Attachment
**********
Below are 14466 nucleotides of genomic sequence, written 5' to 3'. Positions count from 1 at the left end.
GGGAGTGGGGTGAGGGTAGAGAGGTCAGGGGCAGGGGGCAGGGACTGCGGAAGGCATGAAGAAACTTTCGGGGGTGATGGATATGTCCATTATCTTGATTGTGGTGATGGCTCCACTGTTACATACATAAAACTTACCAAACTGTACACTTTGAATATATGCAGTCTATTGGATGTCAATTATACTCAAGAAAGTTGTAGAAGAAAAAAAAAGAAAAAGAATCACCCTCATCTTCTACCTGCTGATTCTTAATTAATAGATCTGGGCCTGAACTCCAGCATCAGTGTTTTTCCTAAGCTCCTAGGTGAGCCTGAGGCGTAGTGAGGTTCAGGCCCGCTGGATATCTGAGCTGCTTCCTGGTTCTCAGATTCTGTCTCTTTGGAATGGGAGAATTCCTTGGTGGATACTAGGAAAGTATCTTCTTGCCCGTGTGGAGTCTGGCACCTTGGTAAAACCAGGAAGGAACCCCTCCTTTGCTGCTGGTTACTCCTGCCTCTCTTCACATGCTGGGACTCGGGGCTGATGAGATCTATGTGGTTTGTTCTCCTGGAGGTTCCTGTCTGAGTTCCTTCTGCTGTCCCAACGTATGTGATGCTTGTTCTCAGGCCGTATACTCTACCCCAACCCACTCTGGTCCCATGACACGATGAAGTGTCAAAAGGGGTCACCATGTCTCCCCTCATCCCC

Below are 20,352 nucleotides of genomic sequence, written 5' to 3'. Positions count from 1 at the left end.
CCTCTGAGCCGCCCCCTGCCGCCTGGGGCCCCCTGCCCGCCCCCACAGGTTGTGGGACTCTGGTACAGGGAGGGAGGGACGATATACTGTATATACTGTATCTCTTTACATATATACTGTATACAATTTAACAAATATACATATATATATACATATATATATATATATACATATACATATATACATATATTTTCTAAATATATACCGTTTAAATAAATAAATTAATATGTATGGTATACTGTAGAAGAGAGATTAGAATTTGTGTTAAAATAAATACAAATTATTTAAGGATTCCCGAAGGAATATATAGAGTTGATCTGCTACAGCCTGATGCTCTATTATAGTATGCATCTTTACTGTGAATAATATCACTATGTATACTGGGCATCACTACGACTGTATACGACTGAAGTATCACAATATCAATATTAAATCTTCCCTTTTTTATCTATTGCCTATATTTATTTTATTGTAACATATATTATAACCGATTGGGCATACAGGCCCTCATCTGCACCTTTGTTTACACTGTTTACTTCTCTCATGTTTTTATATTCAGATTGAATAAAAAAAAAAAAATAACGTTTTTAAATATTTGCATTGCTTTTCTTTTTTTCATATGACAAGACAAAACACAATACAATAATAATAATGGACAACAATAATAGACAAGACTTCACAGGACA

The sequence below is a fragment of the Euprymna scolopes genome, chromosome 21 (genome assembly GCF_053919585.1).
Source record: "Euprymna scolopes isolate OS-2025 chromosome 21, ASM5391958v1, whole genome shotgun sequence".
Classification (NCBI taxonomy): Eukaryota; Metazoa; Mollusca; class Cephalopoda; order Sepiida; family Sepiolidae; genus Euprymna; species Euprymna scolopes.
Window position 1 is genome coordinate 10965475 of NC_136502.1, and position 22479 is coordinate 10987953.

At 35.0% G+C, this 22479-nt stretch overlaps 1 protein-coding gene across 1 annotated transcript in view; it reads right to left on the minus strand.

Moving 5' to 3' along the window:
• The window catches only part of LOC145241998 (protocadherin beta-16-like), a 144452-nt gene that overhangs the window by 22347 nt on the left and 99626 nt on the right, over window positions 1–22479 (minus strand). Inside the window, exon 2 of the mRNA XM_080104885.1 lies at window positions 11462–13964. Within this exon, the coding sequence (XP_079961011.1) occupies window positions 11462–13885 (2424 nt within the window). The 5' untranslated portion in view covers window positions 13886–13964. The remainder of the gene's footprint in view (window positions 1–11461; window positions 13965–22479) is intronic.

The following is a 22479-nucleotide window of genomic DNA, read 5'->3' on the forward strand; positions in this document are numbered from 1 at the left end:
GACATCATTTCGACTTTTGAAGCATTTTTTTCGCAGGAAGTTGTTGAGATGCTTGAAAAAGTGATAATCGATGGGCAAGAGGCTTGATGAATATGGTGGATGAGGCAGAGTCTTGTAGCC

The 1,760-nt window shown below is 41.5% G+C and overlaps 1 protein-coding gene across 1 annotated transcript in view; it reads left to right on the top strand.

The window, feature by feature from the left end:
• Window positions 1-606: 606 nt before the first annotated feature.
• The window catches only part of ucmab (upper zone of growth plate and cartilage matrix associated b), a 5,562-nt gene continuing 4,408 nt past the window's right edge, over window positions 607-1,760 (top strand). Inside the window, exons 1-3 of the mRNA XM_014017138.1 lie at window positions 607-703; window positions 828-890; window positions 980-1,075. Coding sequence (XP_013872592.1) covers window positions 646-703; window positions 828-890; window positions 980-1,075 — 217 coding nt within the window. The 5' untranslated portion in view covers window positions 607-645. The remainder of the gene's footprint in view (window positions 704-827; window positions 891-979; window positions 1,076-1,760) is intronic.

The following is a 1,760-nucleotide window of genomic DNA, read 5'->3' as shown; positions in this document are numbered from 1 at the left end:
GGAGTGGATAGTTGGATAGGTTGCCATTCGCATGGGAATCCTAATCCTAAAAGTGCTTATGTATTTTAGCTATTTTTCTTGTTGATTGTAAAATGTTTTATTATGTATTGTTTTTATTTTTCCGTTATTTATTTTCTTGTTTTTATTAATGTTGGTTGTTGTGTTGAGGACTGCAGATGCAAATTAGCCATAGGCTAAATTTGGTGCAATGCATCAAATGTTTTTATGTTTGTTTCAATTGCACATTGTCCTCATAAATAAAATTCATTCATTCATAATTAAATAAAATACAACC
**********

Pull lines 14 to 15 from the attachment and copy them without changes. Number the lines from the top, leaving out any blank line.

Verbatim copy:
The 1,760-nt window shown below is 41.5% G+C and overlaps 1 protein-coding gene across 1 annotated transcript in view; it reads left to right on the top strand.

The window, feature by feature from the left end: